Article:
Look at Rydell High – the name, like so much else in the movie, is a quasi-sardonic look back at the 1959-63 pop void between Buddy Holly and the Beatles – and you wonder at the whiteness of this place where the draft and segregation have not (yet) reached (some of the filming was done at John Marshall High School in Glendale, California, whence Lena would have gone at around this time had her family not moved; if filmed in the summer of 1977, the exceptional dryness of the place can be accounted for by the fact that there was a drought in California that summer). When Danny and Sandy “go bad” at the end of the film – i.e. grow up – they are both clad in black. The school as virginal protector.

But I do not know that Grease is as harmlessly unknowing as that. Consider “Summer Nights,” the best-known song from the original musical, how it is a double-headed meditation on the varying degrees of bullshit required when describing true love to one’s peers, and how, looming in the background, is the bridge to “You’ve Lost That Lovin’ Feelin’.” The rest of the Jim Jacobs/Warren Casey numbers mostly settle for straightforward (and boring) pastiches of Brian Hyland, Lesley Gore angst and so forth, the only ones jumping out being “Greased Lightnin’,” which Travolta performs with one eye on Elvis (while the music is sanitised Eddie Cochran) and another on Springsteen (apropos cars and girls), the too-hyperactive-to-be-jolly “We Go Together,” whose lengthy middle passage of meaningful gibberish presages “Wordy Rappinghood” by the Tom Tom Club, and the very striking “There Are Worse Things I Could Do,” the latter boasting a bravura performance by Stockard Channing (Six Degrees Of Separation and The West Wing still ahead of her; strange to note how her future West Wing co-star Martin Sheen was at the same time negotiating his way through the tumultuous minefields of Apocalypse Now); as a sort of prequel or mirror of “Hopelessly Devoted To You” (she sings the song to Sandy), she gives the song a languorous air of attachment which puts it firmly in the “now” of 1978; likewise, Channing does well on the hokey waltz of “Look At Me, I’m Sandra Dee” (substituting Elvis for Sal Mineo in the lyric); when Olivia returns at the end of the record after a long absence and recasts the song as a sadly romantic piano ballad, we think of the Connie Francis of 1978, and how once she might have been Sandra Dee. It is as if the film is slowly awakening itself from its dream – but more of that later.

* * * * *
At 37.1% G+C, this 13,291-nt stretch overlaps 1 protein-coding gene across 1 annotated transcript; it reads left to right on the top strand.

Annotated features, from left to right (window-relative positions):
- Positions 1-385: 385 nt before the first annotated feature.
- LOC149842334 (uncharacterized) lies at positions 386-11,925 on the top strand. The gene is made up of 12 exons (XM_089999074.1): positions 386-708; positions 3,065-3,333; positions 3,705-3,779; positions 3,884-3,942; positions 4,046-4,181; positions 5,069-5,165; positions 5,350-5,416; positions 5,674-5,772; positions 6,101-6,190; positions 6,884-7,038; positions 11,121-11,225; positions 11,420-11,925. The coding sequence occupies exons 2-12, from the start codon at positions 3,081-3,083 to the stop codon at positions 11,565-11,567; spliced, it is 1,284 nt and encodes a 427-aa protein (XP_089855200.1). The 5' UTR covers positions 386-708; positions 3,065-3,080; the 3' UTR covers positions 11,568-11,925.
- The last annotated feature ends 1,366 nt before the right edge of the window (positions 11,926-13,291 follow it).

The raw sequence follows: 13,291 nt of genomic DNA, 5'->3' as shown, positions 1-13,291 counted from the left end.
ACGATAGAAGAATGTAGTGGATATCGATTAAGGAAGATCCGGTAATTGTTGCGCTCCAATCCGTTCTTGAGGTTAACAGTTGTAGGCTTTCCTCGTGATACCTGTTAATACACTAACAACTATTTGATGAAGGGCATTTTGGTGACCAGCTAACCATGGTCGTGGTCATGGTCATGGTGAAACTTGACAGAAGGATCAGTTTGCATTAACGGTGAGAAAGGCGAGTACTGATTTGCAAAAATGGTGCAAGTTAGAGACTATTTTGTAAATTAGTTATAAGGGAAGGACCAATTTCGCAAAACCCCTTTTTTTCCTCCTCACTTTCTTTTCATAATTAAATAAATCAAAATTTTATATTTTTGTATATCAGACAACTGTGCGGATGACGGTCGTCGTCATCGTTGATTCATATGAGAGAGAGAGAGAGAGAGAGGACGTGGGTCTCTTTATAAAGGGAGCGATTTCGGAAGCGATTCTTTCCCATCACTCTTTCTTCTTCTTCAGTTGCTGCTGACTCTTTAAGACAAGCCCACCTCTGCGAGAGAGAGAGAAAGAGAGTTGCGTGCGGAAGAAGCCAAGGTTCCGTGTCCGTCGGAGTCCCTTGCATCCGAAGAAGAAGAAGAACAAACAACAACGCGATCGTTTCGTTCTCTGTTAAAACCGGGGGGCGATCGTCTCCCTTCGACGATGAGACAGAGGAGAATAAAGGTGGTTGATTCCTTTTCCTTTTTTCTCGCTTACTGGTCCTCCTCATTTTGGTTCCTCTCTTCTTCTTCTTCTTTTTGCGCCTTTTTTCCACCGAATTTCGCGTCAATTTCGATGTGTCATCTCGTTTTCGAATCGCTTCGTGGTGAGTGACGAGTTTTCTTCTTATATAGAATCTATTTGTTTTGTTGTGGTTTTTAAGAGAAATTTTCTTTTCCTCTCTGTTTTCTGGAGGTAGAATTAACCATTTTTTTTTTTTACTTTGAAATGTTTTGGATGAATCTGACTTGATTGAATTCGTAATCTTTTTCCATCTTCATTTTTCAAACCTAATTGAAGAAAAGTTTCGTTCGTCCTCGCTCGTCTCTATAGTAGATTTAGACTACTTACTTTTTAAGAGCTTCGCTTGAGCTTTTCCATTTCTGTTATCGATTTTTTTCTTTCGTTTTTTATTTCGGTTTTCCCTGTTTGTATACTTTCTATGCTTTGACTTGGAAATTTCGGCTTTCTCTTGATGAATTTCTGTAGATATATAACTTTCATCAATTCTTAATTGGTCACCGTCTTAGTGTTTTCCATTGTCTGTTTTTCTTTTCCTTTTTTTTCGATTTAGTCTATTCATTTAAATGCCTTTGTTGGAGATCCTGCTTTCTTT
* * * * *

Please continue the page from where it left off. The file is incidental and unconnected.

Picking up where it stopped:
Generally the songs do better when they have some connection with 1978; I wonder how many of the millions of buyers of this album ever bothered to venture beyond side one. Both “Hopelessly Devoted To You” and “Sandy” are astute meditations on the nature of love as pre-Beatles pop would have preferred it to look like; Olivia sings “Hopelessly” with a real fervour (and not unlike Connie Francis), while, as on the rest of his numbers, Travolta sounds like a child, still Vinnie Barbarino from Welcome Back, Kotter with his “I’m so con-FUSED!” howl of misunderstood angst. Meanwhile, “You’re The One That I Want” sounds like rock ‘n’ roll recycled to 98 rpm; the two singers jitter around the song’s slightly over-fast tempo, Olivia authoritative, Travolta scarcely believing his luck (and also sounding speeded up) – of course, the song is about the freedom of becoming adults, of introducing themselves to the idea of sex, although from the fairground routine that accompanies the song in the movie, we might just as well be watching them still as teenagers, trying on grown-up outfits; Troy Donahue or Elvis, which suits me best, do you think?